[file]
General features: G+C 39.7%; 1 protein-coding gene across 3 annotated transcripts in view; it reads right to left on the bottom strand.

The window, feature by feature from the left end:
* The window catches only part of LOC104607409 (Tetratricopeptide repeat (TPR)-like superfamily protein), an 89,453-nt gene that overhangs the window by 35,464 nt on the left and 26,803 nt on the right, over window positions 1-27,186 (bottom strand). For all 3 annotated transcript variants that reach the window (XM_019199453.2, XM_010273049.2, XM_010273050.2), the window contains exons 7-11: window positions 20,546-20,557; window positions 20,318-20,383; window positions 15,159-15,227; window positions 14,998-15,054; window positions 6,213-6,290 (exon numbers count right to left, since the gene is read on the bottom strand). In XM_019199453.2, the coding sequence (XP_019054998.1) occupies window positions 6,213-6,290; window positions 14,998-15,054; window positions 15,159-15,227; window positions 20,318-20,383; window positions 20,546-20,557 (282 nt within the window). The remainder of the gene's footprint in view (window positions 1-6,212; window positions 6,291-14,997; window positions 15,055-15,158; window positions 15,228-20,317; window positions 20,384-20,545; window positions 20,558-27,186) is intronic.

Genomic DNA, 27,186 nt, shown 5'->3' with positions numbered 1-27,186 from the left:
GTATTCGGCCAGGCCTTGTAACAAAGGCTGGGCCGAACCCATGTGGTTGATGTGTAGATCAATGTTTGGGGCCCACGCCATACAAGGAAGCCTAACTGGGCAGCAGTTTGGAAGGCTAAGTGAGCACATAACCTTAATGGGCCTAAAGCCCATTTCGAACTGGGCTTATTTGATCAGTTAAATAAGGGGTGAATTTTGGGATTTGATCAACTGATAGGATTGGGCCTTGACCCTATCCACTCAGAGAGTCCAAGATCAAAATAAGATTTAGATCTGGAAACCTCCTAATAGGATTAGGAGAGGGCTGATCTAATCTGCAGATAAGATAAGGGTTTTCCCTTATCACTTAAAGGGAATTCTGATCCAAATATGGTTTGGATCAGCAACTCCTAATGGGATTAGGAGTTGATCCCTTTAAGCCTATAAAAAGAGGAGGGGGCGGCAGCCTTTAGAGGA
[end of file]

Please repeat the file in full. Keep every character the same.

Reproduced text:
General features: G+C 39.7%; 1 protein-coding gene across 3 annotated transcripts in view; it reads right to left on the bottom strand.

The window, feature by feature from the left end:
* The window catches only part of LOC104607409 (Tetratricopeptide repeat (TPR)-like superfamily protein), an 89,453-nt gene that overhangs the window by 35,464 nt on the left and 26,803 nt on the right, over window positions 1-27,186 (bottom strand). For all 3 annotated transcript variants that reach the window (XM_019199453.2, XM_010273049.2, XM_010273050.2), the window contains exons 7-11: window positions 20,546-20,557; window positions 20,318-20,383; window positions 15,159-15,227; window positions 14,998-15,054; window positions 6,213-6,290 (exon numbers count right to left, since the gene is read on the bottom strand). In XM_019199453.2, the coding sequence (XP_019054998.1) occupies window positions 6,213-6,290; window positions 14,998-15,054; window positions 15,159-15,227; window positions 20,318-20,383; window positions 20,546-20,557 (282 nt within the window). The remainder of the gene's footprint in view (window positions 1-6,212; window positions 6,291-14,997; window positions 15,055-15,158; window positions 15,228-20,317; window positions 20,384-20,545; window positions 20,558-27,186) is intronic.

Genomic DNA, 27,186 nt, shown 5'->3' with positions numbered 1-27,186 from the left:
GTATTCGGCCAGGCCTTGTAACAAAGGCTGGGCCGAACCCATGTGGTTGATGTGTAGATCAATGTTTGGGGCCCACGCCATACAAGGAAGCCTAACTGGGCAGCAGTTTGGAAGGCTAAGTGAGCACATAACCTTAATGGGCCTAAAGCCCATTTCGAACTGGGCTTATTTGATCAGTTAAATAAGGGGTGAATTTTGGGATTTGATCAACTGATAGGATTGGGCCTTGACCCTATCCACTCAGAGAGTCCAAGATCAAAATAAGATTTAGATCTGGAAACCTCCTAATAGGATTAGGAGAGGGCTGATCTAATCTGCAGATAAGATAAGGGTTTTCCCTTATCACTTAAAGGGAATTCTGATCCAAATATGGTTTGGATCAGCAACTCCTAATGGGATTAGGAGTTGATCCCTTTAAGCCTATAAAAAGAGGAGGGGGCGGCAGCCTTTAGAGGA